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La. Civ. Code Ann. art. 2324 provides that in non-intentional cases, liability for damages caused by two or more persons shall be a joint and divisible obligation. Each joint tortfeasor shall not be liable for more than his degree of fault and shall not be solidarity liable with any other person for damages attributable to the fault of that other person. Article 2324 abolishes solidarity among non-intentional tortfeasors, and makes each non-intentional tortfeasor liable only for his own share of the fault, which must be quantified pursuant to La. Civ. Code Ann. art. 2323.
George Dumas was riding a bicycle in Chemin-a-Haut State Park near Bastrop, Louisiana, when he allegedly hit a pothole in the park road. As a result of the alleged accident, Dumas was thrown from his bicycle and sustained a large laceration to his right forehead and scalp. Dumas was transported to Morehouse General Hospital where he received medical treatment for his wounds. Several hours after arriving at the hospital, Mr. Dumas died. Subsequently, Dumas’ wife and three adult children filed a wrongful death and survival action against the State of Louisiana through its Department of Culture, Recreation, and Tourism and its Department of Transportation and Development (collectively referred to as the "State"), alleging the pothole presented an unreasonable risk of harm, the State had both constructive and actual knowledge of the defect, and the State failed to cure the defect in the road or warn of its presence. The State filed an amended answer, alleging as an affirmative defense that the death of Dumas resulted solely from the medical negligence of physicians and staff at Morehouse General Hospital. In response to the State's amended answer, plaintiffs filed a motion to strike on grounds that the allegations added therein were immaterial, irrelevant, and insufficient. Specifically, plaintiffs argued that the amended answer sought to introduce factual allegations and evidence of medical malpractice in violation of the jurisprudential rules set forth in Weber v. Charity Hosp. of La., 475 So. 2d 1047 (La. 1985) and Lambert v. United States Fidelity & Guar. Co., 629 So. 2d 328 (La. 1993), that, as a matter of policy, the original tortfeasor was the legal cause of any subsequent injury which might result from inadequate medical treatment. In opposition, the State argued the 1996 legislative changes to La. C.C. arts. 2323 and 2324 abolished solidarity liability in cases involving negligent acts and, with it, abolished the action for contribution among joint tortfeasors. The State contended the analysis underlying the Weber and Lambert cases was no longer applicable in light of the 1996 amendments. The trial court granted the motion to strike, and the decision was affirmed by the second circuit court of appeal. The state supreme court granted the State’s application for certiorari.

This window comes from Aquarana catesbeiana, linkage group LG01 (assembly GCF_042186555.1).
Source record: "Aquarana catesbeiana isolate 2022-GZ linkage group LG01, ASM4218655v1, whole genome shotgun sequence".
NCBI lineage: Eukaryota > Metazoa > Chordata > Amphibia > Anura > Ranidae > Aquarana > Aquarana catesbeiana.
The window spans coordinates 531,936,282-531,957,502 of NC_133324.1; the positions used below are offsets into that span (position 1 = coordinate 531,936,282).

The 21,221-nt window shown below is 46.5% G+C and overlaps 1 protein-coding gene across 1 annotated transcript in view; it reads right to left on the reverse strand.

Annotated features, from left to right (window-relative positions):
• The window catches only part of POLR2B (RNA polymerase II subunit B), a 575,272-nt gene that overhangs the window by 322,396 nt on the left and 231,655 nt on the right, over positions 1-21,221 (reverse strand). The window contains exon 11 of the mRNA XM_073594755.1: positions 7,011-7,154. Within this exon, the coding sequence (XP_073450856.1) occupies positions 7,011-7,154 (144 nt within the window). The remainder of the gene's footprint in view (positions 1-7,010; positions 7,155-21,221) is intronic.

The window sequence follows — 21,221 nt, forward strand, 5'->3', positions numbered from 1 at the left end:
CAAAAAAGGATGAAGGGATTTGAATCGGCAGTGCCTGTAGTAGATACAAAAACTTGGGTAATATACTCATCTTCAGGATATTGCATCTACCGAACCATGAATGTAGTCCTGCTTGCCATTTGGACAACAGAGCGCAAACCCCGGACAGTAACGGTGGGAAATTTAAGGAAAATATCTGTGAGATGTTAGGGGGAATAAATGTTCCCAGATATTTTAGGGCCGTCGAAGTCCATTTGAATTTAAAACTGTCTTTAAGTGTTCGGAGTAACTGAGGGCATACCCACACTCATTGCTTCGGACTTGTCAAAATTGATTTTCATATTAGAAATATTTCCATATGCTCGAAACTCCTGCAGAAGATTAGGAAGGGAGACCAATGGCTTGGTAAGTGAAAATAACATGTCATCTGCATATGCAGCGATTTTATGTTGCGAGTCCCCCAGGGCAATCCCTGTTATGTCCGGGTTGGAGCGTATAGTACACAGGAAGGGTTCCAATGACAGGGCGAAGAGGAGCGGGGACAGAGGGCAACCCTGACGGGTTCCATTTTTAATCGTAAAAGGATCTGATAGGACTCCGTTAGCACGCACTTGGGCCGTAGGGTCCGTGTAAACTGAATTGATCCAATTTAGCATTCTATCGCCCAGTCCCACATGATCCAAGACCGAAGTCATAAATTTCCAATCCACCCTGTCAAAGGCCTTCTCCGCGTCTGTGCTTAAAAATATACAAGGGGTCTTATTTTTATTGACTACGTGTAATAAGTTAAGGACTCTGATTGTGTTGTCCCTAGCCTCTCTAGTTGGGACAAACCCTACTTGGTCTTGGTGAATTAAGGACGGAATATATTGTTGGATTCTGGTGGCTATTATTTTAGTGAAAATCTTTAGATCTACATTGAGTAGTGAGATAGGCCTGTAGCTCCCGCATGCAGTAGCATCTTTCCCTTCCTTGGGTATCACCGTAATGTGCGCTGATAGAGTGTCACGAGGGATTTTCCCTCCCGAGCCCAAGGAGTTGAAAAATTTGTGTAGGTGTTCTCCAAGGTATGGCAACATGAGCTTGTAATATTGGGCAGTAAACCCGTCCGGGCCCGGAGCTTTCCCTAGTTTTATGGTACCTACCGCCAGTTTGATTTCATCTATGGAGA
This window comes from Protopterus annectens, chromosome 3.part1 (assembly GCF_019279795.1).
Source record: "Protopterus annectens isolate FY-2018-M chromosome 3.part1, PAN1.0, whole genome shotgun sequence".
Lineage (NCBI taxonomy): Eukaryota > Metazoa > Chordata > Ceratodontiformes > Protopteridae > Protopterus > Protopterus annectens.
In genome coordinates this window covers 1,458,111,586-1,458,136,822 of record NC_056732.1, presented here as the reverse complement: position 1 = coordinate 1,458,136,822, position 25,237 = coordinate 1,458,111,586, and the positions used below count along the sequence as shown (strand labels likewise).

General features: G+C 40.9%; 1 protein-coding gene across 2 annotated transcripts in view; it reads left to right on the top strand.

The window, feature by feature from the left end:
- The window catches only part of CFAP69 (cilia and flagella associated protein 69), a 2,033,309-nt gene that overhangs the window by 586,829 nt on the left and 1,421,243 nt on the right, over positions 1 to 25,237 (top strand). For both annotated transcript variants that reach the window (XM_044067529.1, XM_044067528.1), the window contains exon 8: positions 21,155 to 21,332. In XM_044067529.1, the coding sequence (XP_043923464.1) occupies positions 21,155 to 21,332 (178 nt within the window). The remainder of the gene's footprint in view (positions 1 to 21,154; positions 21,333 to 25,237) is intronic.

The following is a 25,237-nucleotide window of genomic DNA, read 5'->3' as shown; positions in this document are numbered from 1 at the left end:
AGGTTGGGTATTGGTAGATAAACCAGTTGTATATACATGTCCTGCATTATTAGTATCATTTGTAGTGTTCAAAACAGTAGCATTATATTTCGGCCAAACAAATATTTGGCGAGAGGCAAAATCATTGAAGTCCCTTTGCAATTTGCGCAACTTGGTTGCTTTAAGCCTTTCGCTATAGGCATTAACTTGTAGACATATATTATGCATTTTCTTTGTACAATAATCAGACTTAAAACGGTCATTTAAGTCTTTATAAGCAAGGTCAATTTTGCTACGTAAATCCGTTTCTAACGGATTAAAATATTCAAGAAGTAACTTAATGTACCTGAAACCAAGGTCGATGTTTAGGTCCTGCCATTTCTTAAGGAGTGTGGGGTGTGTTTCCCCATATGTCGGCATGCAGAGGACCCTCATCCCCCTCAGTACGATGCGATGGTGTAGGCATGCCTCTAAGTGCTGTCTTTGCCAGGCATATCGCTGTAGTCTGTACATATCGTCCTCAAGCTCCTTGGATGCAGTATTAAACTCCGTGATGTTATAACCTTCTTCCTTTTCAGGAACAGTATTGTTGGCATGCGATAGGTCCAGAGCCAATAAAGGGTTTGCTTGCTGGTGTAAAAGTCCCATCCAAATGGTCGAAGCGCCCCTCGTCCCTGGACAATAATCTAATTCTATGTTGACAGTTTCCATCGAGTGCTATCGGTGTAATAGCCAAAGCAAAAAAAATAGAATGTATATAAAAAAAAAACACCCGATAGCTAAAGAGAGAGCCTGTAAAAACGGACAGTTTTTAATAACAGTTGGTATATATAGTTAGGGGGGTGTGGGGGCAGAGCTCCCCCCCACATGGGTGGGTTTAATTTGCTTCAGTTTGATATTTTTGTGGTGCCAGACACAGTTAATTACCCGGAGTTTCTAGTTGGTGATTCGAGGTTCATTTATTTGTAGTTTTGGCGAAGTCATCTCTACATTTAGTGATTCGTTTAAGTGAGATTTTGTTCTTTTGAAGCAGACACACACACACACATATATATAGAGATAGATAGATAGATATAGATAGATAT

In light of the 1996 amendments, did the lower courts err in applying the doctrines laid down in the Weber and Lambert cases to ultimately grant plaintiffs’ motion to strike the State’s amended answer?
The Court noted that the policies upon which Weber and Lambert were based have simply been changed by the legislature. Because it was error for a court to allow its own policy determination to override the policy determination made by the legislature, the Court ruled that it cannot allow the policy-based rule of Weber and Lambert to prevent the State from presenting a defense to which it was clearly entitled under the amendments to La. C.C. arts. 2323 and 2324(B). According to the Court, the factfinder in the instant case was required to determine the percentage of fault of all persons causing injury to plaintiffs. If the factfinder found that plaintiffs' damages were caused by more than one person, then each joint tortfeasor was only liable for his degree of fault and cannot be held solidarily liable with another tortfeasor for damages attributable to that other tortfeasor's fault. The State in this case was therefore entitled to present, as an affirmative defense, evidence relating to the fault of another person it believed caused injury to plaintiffs. Consequently, the Court found that plaintiffs' motion to strike the State's amended answer on the basis that it was immaterial, irrelevant, and insufficient should be denied.